Given a photo, we identify and group its components in various ways to eventually arrive at the most likely interpretations for that photo. Gestalt psychology says we do this by organizing and grouping the elements of a photo based on the following principles:
In Gestalt terms, these organizing principles help us to determine which perceptions will emerge as "figure", and which perceptions will recede into "ground". The "configurations" that come to the forefront are based on our needs and experience - thus our inclination to interpret images in a predictable manner.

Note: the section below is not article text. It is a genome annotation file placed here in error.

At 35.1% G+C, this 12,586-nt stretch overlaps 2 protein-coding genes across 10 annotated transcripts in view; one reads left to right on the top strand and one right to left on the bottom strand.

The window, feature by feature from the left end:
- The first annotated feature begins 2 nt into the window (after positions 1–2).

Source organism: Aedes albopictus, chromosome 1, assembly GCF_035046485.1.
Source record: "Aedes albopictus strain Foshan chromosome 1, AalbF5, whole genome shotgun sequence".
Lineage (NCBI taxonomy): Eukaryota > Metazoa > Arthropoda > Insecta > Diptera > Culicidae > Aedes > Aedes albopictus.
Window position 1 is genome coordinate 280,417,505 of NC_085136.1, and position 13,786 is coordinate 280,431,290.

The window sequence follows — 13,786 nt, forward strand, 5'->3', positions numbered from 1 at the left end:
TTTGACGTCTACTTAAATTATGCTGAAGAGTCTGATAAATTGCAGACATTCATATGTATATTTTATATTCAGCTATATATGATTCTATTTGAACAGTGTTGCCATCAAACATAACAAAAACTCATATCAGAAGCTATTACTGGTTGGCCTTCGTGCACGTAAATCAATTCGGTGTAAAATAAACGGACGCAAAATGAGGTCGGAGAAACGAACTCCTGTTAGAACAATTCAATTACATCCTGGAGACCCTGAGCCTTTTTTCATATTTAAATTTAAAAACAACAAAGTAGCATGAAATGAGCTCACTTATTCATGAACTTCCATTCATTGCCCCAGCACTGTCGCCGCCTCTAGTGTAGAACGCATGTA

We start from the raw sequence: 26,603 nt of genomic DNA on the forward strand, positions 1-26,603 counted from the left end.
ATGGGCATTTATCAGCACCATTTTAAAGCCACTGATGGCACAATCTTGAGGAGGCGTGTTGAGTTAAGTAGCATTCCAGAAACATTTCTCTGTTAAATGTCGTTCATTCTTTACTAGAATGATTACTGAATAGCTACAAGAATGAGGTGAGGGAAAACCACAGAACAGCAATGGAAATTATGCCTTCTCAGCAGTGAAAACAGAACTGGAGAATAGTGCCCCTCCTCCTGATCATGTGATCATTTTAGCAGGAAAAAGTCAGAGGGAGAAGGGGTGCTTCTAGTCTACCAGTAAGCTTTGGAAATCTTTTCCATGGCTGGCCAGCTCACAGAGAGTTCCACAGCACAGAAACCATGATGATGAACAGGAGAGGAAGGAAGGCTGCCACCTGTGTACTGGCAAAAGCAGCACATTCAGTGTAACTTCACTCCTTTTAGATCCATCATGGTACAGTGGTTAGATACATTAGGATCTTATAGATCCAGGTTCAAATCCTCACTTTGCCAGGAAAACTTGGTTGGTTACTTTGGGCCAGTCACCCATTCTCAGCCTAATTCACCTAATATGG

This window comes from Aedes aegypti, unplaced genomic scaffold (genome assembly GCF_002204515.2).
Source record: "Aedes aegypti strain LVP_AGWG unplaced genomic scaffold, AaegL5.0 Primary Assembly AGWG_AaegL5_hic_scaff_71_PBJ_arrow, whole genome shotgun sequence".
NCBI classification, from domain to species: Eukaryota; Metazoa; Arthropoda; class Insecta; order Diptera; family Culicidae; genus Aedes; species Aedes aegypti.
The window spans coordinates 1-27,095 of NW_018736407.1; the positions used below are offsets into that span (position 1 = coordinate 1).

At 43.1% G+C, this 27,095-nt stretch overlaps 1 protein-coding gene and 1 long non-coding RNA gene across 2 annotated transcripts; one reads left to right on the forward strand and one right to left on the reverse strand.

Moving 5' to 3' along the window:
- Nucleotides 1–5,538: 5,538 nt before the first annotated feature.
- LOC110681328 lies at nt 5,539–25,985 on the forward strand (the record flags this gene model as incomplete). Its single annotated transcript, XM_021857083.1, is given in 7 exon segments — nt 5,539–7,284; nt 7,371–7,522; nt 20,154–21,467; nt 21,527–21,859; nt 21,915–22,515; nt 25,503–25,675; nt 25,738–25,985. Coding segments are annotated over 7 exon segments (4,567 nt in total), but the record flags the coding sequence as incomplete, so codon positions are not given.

Gestalt theory also suggests that pattern takes precedence over the components of the pattern, as when a row of dots is more significant to us than the dots themselves. Thus the "whole is greater than the sum of its parts".
Just as we group items based on gestalt principles, we also ungroup them to make them look unique and singular. This is the basis for creating variety and interest in a photo.